More than 10,000 foreign workers will be given temporary visas to work as lorry drivers and in the food sector in the UK.
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At a glance: 5 key points
- The temporary visas will create opportunities for 5,000 HGV drivers and 5,500 poultry workers to work in the UK until Christmas Eve.
- Transport Secretary Grant Shapps said the visas will be available from next month and will “ensure preparations remain on track” for the festive season.
- Retailers had warned the government that it had just 10 days to save Christmas from “significant disruption” due to a shortage of around 90,000 drivers in the freight sector.
- The Ministry of Defence (MoD) will also provide examiners for lorry driving tests as ministers aim to increase the size of the workforce.
- The loan of MoD examiners to work alongside Driver and Vehicle Standards Agency (DVSA) employees will help to put on “thousands of extra tests” over the next 12 weeks.
What’s been said
Announcing the scheme, Mr Shapps said: “This package of measures builds on the important work we have already done to ease this global crisis in the UK, and this government continues to do everything we can to help the haulage and food industries contend with the HGV driver shortage.
“We are acting now but the industries must also play their part, with working conditions continuing to improve and the deserved salary increases continuing to be maintained in order for companies to retain new drivers.
“After a very difficult 18 months, I know how important this Christmas is for all of us and that’s why we’re taking these steps at the earliest opportunity to ensure preparations remain on track.”
The visa changes have been welcomed by the Food and Drink Federation and Logistics UK, with federation chief Ian Wright calling the measures “pragmatic”.
However, British Chamber of Commerce president Baroness McGregor-Smith said the changes were the “equivalent of throwing a thimble of water on a bonfire” and stressed that the temporary measure would “not be enough to address the scale of the problem”.
‘Not a long term solution’
The relaxation to immigratin rules comes amid chaotic scenes at petrol stations across the UK, where panicked drivers have been rushing to refuel their cars following fears of shortages.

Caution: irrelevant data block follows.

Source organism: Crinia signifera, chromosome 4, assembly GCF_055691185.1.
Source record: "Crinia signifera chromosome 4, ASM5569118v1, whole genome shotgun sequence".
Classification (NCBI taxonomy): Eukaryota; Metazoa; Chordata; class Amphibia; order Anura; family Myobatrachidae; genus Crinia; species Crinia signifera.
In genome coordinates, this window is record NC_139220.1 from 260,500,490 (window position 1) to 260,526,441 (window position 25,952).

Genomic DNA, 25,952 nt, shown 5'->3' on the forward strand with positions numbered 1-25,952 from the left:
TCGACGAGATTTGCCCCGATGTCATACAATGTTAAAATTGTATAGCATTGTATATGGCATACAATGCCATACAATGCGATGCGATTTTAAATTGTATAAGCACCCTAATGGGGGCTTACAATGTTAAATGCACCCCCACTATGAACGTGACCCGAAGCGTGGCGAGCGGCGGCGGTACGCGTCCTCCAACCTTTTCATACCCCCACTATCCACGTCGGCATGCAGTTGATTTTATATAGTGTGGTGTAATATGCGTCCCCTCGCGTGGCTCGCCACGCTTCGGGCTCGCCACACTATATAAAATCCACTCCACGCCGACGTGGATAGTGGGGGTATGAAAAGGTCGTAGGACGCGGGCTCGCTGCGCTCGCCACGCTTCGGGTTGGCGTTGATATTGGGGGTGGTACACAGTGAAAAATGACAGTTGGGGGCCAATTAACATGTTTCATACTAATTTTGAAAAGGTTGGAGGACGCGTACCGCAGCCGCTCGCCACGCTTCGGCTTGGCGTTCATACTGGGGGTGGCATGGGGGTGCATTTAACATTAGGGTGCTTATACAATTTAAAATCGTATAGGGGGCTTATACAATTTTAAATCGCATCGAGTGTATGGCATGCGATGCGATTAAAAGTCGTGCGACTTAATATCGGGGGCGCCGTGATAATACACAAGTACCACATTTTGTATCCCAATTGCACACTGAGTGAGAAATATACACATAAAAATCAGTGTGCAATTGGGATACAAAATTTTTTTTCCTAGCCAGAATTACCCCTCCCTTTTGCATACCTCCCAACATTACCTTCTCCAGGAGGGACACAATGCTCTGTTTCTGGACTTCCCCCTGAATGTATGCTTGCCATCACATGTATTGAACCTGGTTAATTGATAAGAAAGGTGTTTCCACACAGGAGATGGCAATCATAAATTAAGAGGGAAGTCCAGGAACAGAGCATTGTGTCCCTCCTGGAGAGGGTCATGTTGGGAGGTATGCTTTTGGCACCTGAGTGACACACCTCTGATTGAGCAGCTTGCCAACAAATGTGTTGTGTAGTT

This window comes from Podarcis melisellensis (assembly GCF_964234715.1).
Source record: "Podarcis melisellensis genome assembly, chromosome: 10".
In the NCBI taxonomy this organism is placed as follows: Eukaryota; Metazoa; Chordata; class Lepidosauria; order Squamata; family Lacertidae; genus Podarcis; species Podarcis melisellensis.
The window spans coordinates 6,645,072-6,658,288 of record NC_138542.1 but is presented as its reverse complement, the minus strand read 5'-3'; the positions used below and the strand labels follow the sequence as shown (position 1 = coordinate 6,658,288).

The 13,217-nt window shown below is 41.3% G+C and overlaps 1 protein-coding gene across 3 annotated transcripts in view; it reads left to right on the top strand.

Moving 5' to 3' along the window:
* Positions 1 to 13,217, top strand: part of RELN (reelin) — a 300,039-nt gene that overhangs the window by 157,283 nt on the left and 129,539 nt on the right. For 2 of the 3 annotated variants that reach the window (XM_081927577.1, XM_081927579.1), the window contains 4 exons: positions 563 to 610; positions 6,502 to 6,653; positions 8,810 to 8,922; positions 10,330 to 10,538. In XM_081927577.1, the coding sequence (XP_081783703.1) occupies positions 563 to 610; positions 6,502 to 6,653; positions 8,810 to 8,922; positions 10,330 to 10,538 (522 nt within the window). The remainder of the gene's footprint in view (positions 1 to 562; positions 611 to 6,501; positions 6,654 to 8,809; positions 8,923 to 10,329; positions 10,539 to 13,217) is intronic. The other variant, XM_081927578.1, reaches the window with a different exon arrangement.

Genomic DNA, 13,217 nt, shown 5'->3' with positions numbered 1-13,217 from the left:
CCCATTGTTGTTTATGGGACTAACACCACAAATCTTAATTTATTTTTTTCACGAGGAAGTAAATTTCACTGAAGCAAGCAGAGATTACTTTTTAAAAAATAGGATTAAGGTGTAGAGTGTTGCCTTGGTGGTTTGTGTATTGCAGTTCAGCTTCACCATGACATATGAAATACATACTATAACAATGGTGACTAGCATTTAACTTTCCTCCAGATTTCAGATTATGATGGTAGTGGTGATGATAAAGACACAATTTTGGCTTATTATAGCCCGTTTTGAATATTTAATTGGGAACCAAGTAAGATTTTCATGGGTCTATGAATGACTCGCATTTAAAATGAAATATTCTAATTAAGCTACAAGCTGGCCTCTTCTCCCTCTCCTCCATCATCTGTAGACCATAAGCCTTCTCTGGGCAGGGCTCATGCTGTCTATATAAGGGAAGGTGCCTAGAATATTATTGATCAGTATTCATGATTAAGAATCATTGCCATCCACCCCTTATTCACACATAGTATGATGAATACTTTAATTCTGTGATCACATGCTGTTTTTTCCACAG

The lack of specialised tanker rivers has forced some garages to shut their pumps and ration sales, with hundreds of petrol stations enforcing a £30 fuel limit.
In the coming days, nearly one million letters will be landing on the doormats of people with HGV licences to encourage those who have left the industry to return.
The letter will set out the steps the haulage sector is taking to improve industry conditions, including increased wages, flexible working and fixed hours, according to the Department for Transport.
While the Covid-19 pandemic has exacerbated a global shortage of lorry drivers, there have been long-term issues in the UK with labour numbers amid an ageing workforce, low wages and poor truck stop conditions.
The DfT said it recognised that importing foreign labour “will not be the long term solution” to the problem and it wants to see investment poured into establishing a domestic workforce.
As part of efforts to improve the situation, the Department for Education will invest up to £10 million into creating new “skills bootcamps” to train up to 3,000 more people to become HGV drivers.
The free, intensive courses will train drivers to undertake an entry level HGV licence (Category C) or a more advanced course to operate heavier and longer lorries (Category C&E).
Another 1,000 people are expected to be trained through courses accessed locally and funded by the Government’s adult education budget.
Those accessing medical and HGV licences through the adult budget in the 2021/22 academic year will have their qualifications paid for by the state, with the funding backdated to anyone who started one of these qualifications on or after 1 August.
More DVSA examiners will also be freed up to conduct lorry driver tests.
The government said it has already streamlined the process for new HGV drivers, while increasing the number of driving tests available to allow for an extra 50,000 tests to take place per year.
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